Improper use of electricity or careless handling of electrical equipment, leads to a number of otherwise avoidable accidents. Electrical safety is a well-legislated subject and the various acts and regulations enacted in each industrialized country emphasize the responsibility of both the employer and the employee to ensure safe working conditions. However, it must also be understood that safety is not simply a matter of taking precautions in the workplace: safety must start at the stage of equipment design.

In any industrial facility, several types of hazards exist. The hazards may be due to electrical faults, mechanical faults, as well as several other causes. Electrical hazards result, in the main, from electric shock, a fall as a result of an electric shock, burns due to arc flash and injuries by explosive expansion of air due to the arc. Other safety hazards include high temperature on the surface of electrical equipment/enclosures, exposed conductors and electrical faults resulting in fire within electrical equipment or nearby combustible materials. Special attention must be given to electrical equipment installed in an explosive environment. Equipment intended to operate in such an environment should be designed to prevent an explosion being caused in the external environment.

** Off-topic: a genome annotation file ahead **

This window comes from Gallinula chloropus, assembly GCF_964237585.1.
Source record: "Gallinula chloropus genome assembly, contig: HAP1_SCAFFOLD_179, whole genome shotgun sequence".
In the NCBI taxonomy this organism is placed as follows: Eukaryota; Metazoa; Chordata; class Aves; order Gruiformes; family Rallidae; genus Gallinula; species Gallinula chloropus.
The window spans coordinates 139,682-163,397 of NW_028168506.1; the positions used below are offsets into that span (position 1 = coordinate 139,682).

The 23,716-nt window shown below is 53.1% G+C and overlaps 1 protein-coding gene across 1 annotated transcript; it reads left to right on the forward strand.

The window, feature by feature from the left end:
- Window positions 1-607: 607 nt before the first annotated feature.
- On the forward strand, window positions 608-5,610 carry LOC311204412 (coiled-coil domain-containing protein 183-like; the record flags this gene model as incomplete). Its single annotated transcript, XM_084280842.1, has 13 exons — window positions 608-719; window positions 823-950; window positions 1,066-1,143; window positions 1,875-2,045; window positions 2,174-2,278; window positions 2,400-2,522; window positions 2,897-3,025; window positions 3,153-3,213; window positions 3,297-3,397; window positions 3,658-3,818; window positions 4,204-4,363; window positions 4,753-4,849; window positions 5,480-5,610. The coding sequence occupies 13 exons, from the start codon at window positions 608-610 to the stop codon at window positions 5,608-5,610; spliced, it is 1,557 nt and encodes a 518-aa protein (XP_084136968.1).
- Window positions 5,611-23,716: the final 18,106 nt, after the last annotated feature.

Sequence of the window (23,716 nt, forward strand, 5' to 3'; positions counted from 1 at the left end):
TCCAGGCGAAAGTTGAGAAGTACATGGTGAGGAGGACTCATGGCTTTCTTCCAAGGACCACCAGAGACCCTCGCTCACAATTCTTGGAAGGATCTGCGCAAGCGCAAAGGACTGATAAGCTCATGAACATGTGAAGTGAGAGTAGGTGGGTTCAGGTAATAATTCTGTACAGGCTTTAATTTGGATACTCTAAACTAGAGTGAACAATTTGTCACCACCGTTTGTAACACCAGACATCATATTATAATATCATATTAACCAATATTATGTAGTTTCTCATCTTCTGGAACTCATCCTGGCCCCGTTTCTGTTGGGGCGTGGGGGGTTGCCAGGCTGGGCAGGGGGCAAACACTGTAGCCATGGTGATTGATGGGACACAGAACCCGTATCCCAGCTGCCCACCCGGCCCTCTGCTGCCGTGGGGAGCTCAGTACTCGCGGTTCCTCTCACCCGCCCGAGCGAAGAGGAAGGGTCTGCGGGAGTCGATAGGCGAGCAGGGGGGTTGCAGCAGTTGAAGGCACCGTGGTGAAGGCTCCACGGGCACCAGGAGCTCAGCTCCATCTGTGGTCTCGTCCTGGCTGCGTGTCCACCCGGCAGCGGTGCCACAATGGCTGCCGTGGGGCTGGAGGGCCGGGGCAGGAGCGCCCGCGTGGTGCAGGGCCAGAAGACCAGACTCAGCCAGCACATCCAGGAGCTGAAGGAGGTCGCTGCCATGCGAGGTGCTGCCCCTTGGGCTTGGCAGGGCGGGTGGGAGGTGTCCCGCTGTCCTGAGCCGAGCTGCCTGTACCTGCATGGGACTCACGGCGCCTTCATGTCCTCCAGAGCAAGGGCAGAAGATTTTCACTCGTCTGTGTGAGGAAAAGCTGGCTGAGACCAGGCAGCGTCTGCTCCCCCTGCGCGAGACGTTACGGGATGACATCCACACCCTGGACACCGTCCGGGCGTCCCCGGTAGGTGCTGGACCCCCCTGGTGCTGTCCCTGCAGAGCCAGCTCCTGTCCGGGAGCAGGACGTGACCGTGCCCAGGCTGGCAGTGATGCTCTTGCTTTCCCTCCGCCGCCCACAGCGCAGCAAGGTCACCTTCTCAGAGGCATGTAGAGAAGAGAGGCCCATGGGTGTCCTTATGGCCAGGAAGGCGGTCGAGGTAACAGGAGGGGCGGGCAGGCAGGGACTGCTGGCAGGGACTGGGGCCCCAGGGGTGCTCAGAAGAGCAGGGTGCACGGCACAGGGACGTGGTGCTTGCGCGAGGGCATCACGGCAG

The reason for over 60% of accidents is the result of a failure to isolate live parts, as well as inadequate or insecure isolation of live parts. The proper isolation of normally live equipment from the mains supply before commencement of work can improve safety substantially. Poor maintenance and faulty equipment, insufficient information about the system being worked on, and a lack of safety procedures are the other major reasons for electrical accidents.

The possibility of accidents can be reduced substantially by the implementation of various steps. These steps include the initial design and installation of equipment in accordance with the appropriate safety features and relevant regulations. Adoption of proper documented procedures, as well as making available adequate training to working personnel and creating safety awareness among the workforce, are examples of further steps that could be taken. In the next chapter, we will discuss the basic theory of electrical safety and shock hazards.